If I were to use the category as my partitionKey, I couldn't possibly specify that many conditions to read news updates in all the categories the user is interested in with a single query.

    Another option I considered is to run parallel queries but I really don't feel that's a simple and robust solution for such a simple scenario.

    Achieving what I want to do with Azure SQL Database would be very easy so I'm considering that now.

    I really would love to use Azure Table Storage in this scenario -- due to performance and scalability but if I can't figure out a way to run a single query that would return results with 30+ partitionKeys, I may have to go to Azure SQL Database.


    Thanks, Sam


    • Edited by imsam67 Monday, June 20, 2016 11:08 PM
    Monday, June 20, 2016 11:07 PM
  • Just a quick update. I have not been able to come up with a nice way to handle this in Azure Table Storage and I'll be implementing my solution in an Azure SQL Database.

    Thanks, Sam

    Thursday, June 23, 2016 5:08 AM
  • Sam - To clarify, you have three different Azure Tables: Users, Interests and NewsUpdates. The NewsUpdates table has a PK which is the category. Is there a Row Key for this table? What are the PK/RKs for the other two tables? Please validate I have your data model correct.

    Thank you!

    Thursday, June 30, 2016 11:04 PM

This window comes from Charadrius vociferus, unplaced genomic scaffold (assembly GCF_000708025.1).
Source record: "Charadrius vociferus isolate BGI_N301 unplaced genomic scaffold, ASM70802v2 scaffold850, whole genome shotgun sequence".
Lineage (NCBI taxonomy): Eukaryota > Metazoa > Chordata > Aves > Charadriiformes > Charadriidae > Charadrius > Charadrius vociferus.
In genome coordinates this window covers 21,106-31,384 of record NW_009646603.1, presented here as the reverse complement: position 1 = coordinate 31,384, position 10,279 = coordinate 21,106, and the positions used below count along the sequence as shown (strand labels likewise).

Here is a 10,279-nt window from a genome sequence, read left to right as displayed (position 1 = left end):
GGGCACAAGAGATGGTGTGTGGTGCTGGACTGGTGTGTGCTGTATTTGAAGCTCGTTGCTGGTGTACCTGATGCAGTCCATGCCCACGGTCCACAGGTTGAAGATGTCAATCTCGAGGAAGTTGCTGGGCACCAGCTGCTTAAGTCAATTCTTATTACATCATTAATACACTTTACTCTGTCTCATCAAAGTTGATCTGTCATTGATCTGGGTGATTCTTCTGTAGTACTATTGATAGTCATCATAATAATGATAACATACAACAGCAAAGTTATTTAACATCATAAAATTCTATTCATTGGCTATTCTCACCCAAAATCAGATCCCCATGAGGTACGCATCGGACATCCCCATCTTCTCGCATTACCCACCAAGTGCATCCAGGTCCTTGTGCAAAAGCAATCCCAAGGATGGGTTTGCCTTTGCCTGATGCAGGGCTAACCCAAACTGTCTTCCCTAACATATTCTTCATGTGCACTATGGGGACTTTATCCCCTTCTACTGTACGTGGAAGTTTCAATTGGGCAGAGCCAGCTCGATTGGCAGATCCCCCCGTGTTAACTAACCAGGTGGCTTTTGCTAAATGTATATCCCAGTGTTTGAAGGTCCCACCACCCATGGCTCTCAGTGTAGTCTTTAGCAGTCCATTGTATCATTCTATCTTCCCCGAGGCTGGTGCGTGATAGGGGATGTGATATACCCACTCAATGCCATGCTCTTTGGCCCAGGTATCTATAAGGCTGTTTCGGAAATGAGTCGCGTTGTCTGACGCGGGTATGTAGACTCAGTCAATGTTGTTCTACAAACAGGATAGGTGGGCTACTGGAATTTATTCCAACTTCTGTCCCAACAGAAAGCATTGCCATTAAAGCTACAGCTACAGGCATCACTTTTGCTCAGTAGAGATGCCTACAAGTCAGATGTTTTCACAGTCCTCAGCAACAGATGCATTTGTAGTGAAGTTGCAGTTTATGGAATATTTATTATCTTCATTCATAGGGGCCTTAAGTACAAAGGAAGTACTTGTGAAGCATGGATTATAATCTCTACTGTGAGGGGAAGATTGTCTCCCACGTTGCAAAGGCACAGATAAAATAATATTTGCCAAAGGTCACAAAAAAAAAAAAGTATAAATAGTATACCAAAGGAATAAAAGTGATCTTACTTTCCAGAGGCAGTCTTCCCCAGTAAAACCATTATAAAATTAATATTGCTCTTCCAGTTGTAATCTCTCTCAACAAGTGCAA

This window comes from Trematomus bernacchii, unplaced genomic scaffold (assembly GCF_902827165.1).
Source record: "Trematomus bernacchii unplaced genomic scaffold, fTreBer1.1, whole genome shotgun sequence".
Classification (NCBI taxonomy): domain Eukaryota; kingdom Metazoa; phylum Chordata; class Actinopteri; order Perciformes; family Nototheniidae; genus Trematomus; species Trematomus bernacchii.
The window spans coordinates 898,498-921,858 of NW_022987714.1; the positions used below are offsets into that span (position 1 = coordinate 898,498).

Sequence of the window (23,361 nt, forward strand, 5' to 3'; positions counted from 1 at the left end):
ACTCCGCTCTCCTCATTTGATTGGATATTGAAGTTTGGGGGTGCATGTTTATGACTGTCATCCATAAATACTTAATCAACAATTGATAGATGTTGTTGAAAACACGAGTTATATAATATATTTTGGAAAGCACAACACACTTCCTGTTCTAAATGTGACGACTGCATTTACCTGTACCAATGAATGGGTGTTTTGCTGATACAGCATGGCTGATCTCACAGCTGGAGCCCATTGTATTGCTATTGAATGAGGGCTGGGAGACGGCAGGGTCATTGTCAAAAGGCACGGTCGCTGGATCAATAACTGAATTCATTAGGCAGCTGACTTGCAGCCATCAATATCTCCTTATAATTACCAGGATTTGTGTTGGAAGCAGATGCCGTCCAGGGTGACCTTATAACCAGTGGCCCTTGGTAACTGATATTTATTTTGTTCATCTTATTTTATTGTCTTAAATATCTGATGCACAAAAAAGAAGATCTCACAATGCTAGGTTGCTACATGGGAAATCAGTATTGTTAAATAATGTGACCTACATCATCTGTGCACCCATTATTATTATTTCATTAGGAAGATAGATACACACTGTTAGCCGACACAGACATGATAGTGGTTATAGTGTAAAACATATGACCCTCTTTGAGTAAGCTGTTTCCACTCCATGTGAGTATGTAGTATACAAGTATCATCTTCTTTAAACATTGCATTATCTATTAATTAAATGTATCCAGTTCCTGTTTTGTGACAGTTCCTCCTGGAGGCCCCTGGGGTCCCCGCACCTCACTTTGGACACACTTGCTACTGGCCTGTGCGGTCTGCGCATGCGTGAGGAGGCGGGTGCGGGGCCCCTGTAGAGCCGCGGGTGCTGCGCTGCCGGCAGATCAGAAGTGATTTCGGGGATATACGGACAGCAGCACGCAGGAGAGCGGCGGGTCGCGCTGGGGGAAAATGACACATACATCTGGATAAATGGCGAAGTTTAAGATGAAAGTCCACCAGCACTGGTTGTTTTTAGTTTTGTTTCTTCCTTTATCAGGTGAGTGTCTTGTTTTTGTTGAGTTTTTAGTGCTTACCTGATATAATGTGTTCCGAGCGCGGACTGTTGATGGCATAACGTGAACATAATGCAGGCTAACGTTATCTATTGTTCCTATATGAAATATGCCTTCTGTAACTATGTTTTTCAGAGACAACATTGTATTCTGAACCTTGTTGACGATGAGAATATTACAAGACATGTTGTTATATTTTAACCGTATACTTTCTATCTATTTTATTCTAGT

• Gus,

    Thanks for your response.

    News categories are stored in SQL Server and cached in Redis because the number of categories is in the 100s i.e. not too many.

    Users are stored in DocumentDb and their interests are stored in the User object as well which looks something like this:

    {
       "id": "6b923507-76c2-4d20-a577-3d88e5438602",
       "firstName": "John",
       "lastName": "Smith",
       "interests": [
          "politics", "rockclimbing", "nodejs"
       ]
    }

    In Azure Table Storage (ATS), I have a news updates table with the category as the PK. The RK in this table is human readable date/time value followed by a unique GUID that looks like this: 20160630225733:e3b69f61-1c06-4346-8ad0-b542d6be7514

    So, a typical news update entity in ATS looks like this:

    PK: politics
    RK: 20160630225733:e3b69f61-1c06-4346-8ad0-b542d6be7514
    NewsUpdate: "What Brexit means for the United States"

    The reason for the additional GUID in the RK is to make sure the RK will always be unique and RK starts with a "time stamp" so that if I want to read only political news updates that came in today, I can run a query with PK: politics and RK: starts with 20160630

    The challenging part is to pull news updates from those categories that the user is interested in.

    When the user logs in, I get his/her interests from DocumentDb along with other information about the user which is why I use DocumentDb for that. A single read function gives me all I need to know about the user.

    The part where I struggled is getting news updates from ATS that are in those categories that the user is interested in. The user may be interested in 20 or 25 categories and I cannot run a query against ATS with 20+ conditions -- especially reading from different partitions.

    My ATS design can be modified, for example, I can put categories in RK but I still couldn't come up with an efficient way to create a query for this scenario.